Curtis Granderson isn’t the only veteran Marlins role player who’s open to a reunion with the club, it seems. Infielder/outfielder Neil Walker tells MLB.com’s Bill Ladson that he’s “not going to close the door” when it comes to re-signing with the Fish. Like Granderson, Walker relishes the opportunity to share more than a decade’s worth of big league experience with an up-and-coming wave of young players in the Miami clubhouse. “You feel like it’s necessary to share with the younger generation,” said Walker.
While it can’t be certain that any veteran in his mid- or late-30s will find interest in the current free-agent climate, Walker would seem to have a better case for a shot with the Marlins or another big league club in 2020 than Granderson — at least based solely on the pair’s on-field performance. The switch-hitting Walker, who just turned 34, has had a solid year at the plate, hitting .261/.346/.386 with seven homers, 18 doubles and a triple in 373 trips to the plate. He’s primarily served as a first baseman with the Marlins (510 innings) but has also logged 162 innings at third base. Walker, of course, has boatloads of experience at second base, where he’s amassed nearly 9000 innings at the MLB level. Walker also saw some time in the outfield corners during his 2018 stint with the Yankees.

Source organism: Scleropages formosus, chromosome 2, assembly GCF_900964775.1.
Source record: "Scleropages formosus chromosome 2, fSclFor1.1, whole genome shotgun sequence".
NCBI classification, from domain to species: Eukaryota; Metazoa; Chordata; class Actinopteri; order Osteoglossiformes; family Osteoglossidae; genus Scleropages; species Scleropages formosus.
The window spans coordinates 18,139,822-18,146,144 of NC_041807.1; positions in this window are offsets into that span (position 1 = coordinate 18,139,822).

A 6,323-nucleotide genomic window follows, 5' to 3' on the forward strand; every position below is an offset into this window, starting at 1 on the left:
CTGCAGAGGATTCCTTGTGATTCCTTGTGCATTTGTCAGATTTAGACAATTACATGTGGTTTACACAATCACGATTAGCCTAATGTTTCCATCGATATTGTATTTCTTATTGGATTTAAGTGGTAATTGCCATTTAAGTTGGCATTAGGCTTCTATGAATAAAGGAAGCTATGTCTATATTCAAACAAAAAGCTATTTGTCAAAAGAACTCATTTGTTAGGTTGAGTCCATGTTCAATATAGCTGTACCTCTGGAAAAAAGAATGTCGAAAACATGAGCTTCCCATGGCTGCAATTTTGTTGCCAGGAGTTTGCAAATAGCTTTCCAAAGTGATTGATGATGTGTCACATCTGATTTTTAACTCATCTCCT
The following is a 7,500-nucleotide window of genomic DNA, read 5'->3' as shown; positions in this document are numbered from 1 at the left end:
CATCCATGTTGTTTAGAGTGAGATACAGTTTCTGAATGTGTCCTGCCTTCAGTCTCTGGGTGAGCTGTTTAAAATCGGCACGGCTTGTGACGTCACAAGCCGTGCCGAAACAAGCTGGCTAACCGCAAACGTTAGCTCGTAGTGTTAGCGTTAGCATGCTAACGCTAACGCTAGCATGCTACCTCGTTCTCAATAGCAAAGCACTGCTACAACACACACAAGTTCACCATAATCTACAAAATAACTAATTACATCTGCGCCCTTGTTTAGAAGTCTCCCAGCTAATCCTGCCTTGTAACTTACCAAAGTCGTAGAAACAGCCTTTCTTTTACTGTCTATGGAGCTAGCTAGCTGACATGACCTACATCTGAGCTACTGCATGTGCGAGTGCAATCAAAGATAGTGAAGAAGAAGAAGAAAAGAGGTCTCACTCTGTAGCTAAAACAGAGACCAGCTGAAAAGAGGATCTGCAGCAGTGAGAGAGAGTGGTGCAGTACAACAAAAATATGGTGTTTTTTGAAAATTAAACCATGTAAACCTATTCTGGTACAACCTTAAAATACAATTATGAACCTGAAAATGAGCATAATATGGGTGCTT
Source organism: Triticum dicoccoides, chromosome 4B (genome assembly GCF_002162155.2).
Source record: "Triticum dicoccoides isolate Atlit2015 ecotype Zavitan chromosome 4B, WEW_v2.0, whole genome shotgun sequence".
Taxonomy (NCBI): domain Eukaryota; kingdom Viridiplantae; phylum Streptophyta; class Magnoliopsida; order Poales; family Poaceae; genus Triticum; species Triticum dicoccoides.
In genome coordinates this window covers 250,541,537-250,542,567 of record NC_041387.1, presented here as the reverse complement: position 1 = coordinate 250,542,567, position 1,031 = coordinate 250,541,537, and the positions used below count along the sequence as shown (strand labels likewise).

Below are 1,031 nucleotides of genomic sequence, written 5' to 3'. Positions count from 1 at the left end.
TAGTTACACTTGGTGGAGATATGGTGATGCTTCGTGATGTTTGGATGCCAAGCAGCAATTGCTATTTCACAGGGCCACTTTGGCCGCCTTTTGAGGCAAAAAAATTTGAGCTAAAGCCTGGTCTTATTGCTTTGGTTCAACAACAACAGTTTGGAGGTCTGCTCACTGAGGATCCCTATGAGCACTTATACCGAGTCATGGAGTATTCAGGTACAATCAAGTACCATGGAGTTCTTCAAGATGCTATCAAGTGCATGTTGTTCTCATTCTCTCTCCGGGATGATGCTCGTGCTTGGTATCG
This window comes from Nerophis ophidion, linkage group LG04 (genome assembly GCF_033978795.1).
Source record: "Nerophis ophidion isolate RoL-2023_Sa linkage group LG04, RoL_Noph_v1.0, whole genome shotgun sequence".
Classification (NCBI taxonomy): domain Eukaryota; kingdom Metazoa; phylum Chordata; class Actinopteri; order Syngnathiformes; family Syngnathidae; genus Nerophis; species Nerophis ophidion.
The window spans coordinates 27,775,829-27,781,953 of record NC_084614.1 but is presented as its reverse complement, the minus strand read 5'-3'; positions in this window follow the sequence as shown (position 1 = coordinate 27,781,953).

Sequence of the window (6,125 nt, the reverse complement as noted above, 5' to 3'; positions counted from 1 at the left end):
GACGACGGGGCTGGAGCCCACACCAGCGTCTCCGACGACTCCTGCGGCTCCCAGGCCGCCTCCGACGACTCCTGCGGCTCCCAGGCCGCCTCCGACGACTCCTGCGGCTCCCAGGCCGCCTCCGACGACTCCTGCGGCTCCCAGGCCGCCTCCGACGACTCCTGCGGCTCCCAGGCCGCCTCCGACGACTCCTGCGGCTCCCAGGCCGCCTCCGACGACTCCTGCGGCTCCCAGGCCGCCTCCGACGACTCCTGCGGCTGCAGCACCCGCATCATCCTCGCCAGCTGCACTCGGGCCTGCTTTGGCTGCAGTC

Walker was able to secure a modest one-year, $2MM contract with the Marlins for the 2019 season despite a tepid .219/.309/.354 slash line with the Yankees last year. Given that he’s coming off a much better season at the plate, it stands to reason that Walker should be able to find at least another one-year pact to occupy a bench role — particularly with MLB rosters set to expand from 25 to 26 players beginning next season.
That said, if Walker isn’t able to find offers to his liking this coming winter, he’s already looking ahead to the future. Walker made clear that once he’s done as a player, he’d be interested in calling big league games — be it on TV or on the radio. Eventual broadcast aspirations aside, Walker seems like he has enough left in the tank at the plate to help a club in 2020 — particularly if said team is comfortable moving him around the diamond a bit more than the Marlins did this year. At the very least, it’s not hard to imagine another rebuilding club bringing him aboard as a low-cost bench piece.